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Slain Intern a 'Terrible Tragedy,' Says Portman

(Chris Maddaloni/CQ Roll Call File Photo)

For the second time this summer, a former congressional intern was killed in the District of Columbia, as a spike in violent crime continues to rock the nation's capital.  

Matthew Shlonsky, 23, was shot and killed around 5 p.m. Saturday, though police said he did not appear to be the target. Shlonsky resided in Northeast D.C., but hailed from Ohio. The 2014 American University graduate interned for Sen. Rob Portman, R-Ohio, from January to May in 2013. "This is a terrible tragedy. Matt was a talented young man with a bright future who was taken from us too soon," Portman said in a statement. "He was an outstanding intern for me in Washington. Jane's and my thoughts and prayers are with his family and friends and the Cleveland community during this difficult time."  

Shlonsky's funeral was set for 4 p.m. Tuesday in Cleveland. Portman's office did not respond to multiple requests for comment on whether Portman would attend the services.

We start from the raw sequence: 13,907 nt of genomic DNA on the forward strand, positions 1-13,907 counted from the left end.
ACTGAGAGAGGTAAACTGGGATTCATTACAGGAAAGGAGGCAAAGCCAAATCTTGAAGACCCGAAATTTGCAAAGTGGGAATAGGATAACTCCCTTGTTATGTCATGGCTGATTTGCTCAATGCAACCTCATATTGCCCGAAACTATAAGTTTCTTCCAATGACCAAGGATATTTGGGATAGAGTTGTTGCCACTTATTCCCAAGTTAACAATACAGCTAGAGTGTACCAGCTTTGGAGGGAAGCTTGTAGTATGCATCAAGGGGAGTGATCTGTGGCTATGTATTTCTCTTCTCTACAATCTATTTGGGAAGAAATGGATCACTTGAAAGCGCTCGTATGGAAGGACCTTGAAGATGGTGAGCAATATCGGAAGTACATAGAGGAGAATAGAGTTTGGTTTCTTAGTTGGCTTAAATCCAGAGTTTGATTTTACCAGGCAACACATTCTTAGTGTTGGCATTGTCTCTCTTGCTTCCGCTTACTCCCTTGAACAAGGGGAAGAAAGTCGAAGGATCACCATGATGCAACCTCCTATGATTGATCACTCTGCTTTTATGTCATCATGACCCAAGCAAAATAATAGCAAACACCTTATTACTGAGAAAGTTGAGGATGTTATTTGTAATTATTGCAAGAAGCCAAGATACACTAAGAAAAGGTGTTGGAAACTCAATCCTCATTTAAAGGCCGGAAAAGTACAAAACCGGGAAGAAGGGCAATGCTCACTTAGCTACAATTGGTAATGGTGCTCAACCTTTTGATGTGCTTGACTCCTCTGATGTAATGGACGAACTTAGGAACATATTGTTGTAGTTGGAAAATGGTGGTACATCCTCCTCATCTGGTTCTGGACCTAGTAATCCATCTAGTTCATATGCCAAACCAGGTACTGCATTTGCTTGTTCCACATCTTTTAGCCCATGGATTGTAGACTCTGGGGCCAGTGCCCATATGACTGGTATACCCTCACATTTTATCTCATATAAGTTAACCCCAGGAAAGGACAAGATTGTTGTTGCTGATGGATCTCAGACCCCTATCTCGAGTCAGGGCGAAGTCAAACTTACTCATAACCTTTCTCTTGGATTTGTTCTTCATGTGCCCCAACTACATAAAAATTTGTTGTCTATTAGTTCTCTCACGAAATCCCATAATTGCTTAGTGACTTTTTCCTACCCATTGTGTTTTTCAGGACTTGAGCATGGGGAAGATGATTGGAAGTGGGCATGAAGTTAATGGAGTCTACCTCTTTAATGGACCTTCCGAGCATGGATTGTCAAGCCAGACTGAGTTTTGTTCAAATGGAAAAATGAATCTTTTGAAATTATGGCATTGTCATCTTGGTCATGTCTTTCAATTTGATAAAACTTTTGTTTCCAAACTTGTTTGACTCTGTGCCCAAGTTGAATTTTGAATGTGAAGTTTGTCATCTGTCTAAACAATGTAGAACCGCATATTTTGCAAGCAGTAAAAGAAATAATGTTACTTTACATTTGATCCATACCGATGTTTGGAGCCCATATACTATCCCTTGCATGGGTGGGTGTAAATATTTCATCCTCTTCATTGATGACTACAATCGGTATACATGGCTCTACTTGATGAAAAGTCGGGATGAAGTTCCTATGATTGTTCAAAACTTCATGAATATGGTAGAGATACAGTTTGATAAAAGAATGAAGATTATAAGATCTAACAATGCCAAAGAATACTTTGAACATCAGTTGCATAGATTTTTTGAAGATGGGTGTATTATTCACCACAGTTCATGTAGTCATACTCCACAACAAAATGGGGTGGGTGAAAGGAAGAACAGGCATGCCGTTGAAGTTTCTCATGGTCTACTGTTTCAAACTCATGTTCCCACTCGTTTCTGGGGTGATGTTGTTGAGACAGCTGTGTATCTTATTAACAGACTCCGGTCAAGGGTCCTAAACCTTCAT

At a press conference Monday evening, Metropolitan Police Chief Cathy Lanier, joined by Mayor Muriel Bowser, said the shooting took place at 7th and S St. NW near the Shaw-Howard U Metro stop. Shlonsky appeared to be caught in crossfire of the shooting, as police noted that his friends said he had just gotten out of a cab when he was shot. On Monday MPD released video of six persons of interest in the homicide.  

Shlonsky's death comes roughly six weeks after another former congressional intern, Kevin Sutherland, was brutally stabbed to death while aboard a Metro train at the NoMa-Gallaudet station. The 24-year-old was also an American University graduate and had interned for Rep. Jim Himes, D-Conn.  

Lanier addressed the spike in violence at Monday's press conference, telling reporters that police have arrested 52 people for homicide this year, up from 38 at the same time last year. In the past 30 days, police have acquired 102 illegal guns, a number Lanier said was "staggering."  

Lanier said the weapons are not registered and most are own by felons who cannot legally possess guns. She encouraged members of the community to report illegal dice games, which can spark deadly arguments, and information about illegal guns, even offering a reward of up to $1,000 for weapon information.  

The police chief appealed to the community to help police track down the illegal weapons. "It's that person's child today and somebody else's child tomorrow," she said.  

Correction 3:37 p.m. A previous version of this article misspelled Chief Lanier's first name.

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